Sharon’s prized success award is in the frame

A great achievement: Traralgon South local Sharon Slocum recently received the Stories 2021 People's Choice Award. photograph zac standish.

Zac Standish

TRARALGON South local Sharon Slocum received nationwide recognition recently after claiming the Stories 2021 People’s Choice Award at the annual Photo Collective Australian Photography Awards.

Submitting her story Isolation companions COVID 2020 lockdown, the 10-image display, known as a Driveway Project, depicts how residents of her surrounding Traralgon South and Callignee areas connected during what was an extremely trying period.

Ms Slocum described the feeling of finding out she had won the prestigious award.

“I cried,” Ms Slocum said.

“I never expected to win when I entered, I just wanted my story to be recorded and the stories that did win were absolutely incredible, really powerful stuff, so when I got the call (that I had won) I was really surprised and they just announced the extension of this lockdown so it was a massive boost for me after losing more work.”

Owner of local business Little Birdy Photography, Ms Slocum said her motivation to begin this project came after the COVID-19 pandemic put the majority of her usual work on hold.

“I was kind of at home doing not much at all, and I had seen all these different people doing ‘Driveway Projects’ in Melbourne and all different parts of the world, so I thought something like that might be really cool in our community, so I put a heads up around the Traralgon South and Callignee area,” she said.

“I ended up getting large amounts of interest from the community and then thought to myself ‘okay let’s try this’, so I went to the first family and initially thought I would do it the way I had seen it, but when I got to the property I saw all this beautiful space and how the children acted differently to being outside and my whole idea changed to me getting to know my neighbours.”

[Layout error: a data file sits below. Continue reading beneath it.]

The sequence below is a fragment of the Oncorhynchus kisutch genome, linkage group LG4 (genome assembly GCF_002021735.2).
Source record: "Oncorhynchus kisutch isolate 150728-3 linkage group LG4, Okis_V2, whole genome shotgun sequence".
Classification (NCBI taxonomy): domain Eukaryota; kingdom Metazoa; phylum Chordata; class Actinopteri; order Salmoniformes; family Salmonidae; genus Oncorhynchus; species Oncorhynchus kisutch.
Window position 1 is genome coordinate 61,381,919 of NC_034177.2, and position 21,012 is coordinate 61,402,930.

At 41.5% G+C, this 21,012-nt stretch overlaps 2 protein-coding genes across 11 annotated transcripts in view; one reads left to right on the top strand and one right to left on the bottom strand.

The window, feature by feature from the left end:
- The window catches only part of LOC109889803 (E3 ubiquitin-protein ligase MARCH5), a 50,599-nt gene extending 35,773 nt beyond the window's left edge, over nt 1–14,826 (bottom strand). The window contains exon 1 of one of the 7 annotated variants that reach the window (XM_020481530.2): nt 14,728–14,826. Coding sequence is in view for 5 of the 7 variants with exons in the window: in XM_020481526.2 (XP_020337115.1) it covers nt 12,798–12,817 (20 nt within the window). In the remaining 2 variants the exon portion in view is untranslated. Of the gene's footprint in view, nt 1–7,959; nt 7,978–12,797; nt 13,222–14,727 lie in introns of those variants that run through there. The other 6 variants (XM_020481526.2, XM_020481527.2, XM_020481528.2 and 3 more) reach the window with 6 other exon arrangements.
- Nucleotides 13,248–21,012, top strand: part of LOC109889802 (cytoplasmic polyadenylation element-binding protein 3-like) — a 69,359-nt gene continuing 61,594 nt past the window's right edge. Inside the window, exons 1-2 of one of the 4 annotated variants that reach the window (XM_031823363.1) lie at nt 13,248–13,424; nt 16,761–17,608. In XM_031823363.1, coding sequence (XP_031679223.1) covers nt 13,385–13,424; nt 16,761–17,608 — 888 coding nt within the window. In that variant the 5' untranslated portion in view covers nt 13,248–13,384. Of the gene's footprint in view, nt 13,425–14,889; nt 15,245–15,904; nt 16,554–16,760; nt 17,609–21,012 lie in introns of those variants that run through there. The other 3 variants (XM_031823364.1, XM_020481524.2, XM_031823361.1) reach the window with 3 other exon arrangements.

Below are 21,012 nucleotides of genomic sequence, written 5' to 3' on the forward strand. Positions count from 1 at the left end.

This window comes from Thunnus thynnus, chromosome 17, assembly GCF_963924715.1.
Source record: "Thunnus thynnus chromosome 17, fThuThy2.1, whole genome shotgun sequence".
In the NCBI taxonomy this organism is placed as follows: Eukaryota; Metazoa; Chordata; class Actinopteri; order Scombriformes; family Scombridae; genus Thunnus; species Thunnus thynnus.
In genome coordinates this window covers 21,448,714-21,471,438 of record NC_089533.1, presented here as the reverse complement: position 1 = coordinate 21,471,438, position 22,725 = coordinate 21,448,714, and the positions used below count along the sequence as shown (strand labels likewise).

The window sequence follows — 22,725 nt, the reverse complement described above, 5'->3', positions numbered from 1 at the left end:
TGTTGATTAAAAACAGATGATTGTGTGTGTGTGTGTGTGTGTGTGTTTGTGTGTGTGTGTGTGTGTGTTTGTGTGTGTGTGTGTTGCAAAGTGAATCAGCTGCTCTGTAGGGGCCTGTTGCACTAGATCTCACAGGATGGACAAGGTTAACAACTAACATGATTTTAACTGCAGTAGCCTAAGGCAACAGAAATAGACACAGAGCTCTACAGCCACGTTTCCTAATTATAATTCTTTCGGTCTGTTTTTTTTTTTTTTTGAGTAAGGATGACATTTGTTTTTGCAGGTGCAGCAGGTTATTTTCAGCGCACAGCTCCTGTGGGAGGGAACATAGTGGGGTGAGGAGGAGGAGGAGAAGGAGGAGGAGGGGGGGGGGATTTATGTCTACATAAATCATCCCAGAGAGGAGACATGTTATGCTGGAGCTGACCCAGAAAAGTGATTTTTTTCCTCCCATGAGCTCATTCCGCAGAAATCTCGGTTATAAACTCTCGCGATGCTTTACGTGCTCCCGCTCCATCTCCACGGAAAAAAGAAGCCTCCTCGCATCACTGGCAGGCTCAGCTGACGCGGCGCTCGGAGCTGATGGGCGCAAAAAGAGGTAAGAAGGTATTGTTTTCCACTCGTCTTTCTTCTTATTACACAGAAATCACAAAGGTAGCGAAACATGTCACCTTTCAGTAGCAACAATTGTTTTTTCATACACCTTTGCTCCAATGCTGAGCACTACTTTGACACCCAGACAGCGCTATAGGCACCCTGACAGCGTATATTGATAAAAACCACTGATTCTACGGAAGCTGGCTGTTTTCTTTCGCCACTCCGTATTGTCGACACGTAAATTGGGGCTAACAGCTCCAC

A project that ended up turning into an exercise in connecting with her surrounding community and getting to know how different people deal with the situations that arise from isolation, Ms Slocum talked about the factors she believe made her story stand out above the rest.

“I think it was the connections, I never did it for money, I never did it for any other reason than to keep busy and to keep engaged and to mentally have something to do and photography is what makes me happy – the bonus was what the people I photographed got out of it as well so that was a really nice part of it,” she said.

“I also think because it was a bit light hearted as well, if you have a look at the images there is a man kissing a goat, the expression of that dogs face with two children yelling beside him and the little girl doing cartwheels in a paddock full of alpacas.

“It is different, it is nice, it is fun and it’s warm so I think in a year where we have had so many horrible things happening, to have something that makes you smile was a big part of why it was so well received.”

An image journey filled with fun, laughter and emotion, she highlighted what she hopes the general public gets out of viewing her story.

“We did have fun and we could have fun in our own world (during lockdown) and I think if you lived in the city you have got no idea how lockdown effected someone in the country, and I hope that when you look those images you think those people were probably lucky as they had more room to move than us in the city,” she said.

“When I photographed the farmer throwing out the hay he told me ‘lockdown doesn’t affect me I am a farmer, I work every day anyway’, so there were people it didn’t impact very much and others that it did.

“I had front-line workers, nurses, police man and people like that, so the effect on them was different, people had to deal with things such as home schooling living in a regional community – so it was really about getting a gauge of the community and I hope people understand that.”

A highlight of her career to date, Ms Slocum took the opportunity to thank a number of different people for making this project happen and talked about another exciting development in her budding photography journey.

“The Photo Collective first and foremost and all the families that took part in the project, we laughed, we laughed a lot – there were alpacas, there were snakes, there were lizards, there were all sorts of things, so it was lots of fun to go out and meet these people and talk about their properties and what makes them proud to live up here,” she said.

“It was only a few weeks ago as well that I was accredited as photographer with the Australian Institute of Professional Photography so that was another big achievement – so I am really happy with how my career is progressing.”